Washington Is Exaggerating China’s Military Budgets

The U.S. Congress has just reached a tentative agreement to appropriate $886 billion for the Defense Department and related work on nuclear weapons at the Energy Department, and if all goes as planned, the Biden administration will release its new budget request in early February. The central justification for this spending—which is at one of the highest levels since World War II—is China, which the Pentagon routinely refers to as the “pacing threat” driving U.S. strategy.

Assessing the potential military threat from China is an art, not a science. Information regarding the details—how much the Chinese are spending, how the funds are being spent, whether the technologies they are investing in will work as advertised, how long it will take to get from the research stage to workable systems, and how the military spending will trend over the next 10 to 15 years—is hard to come by due to both a lack of transparency and the inherent difficulties involved in predicting the pace of technological development.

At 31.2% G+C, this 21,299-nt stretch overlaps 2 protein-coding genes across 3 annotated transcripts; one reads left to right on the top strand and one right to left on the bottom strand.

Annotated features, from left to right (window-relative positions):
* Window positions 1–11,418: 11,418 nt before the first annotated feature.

But there is ample evidence to suggest that China hawks in the Pentagon and Congress are overstating China’s military capabilities while underplaying the value of dialogue and diplomacy in addressing the challenges that Beijing poses to the United States and its allies.

One key front in the debate on Pentagon spending is the controversy over how much China actually spends on its own military. There’s no debate that Chinese spending has substantially increased over the past two decades as its economy has skyrocketed. Yet the most recent analysis by the Stockholm International Peace Research Institute—the standard source for global comparisons of military outlays—suggests that the United States still outspends China by a healthy margin of 3-to-1.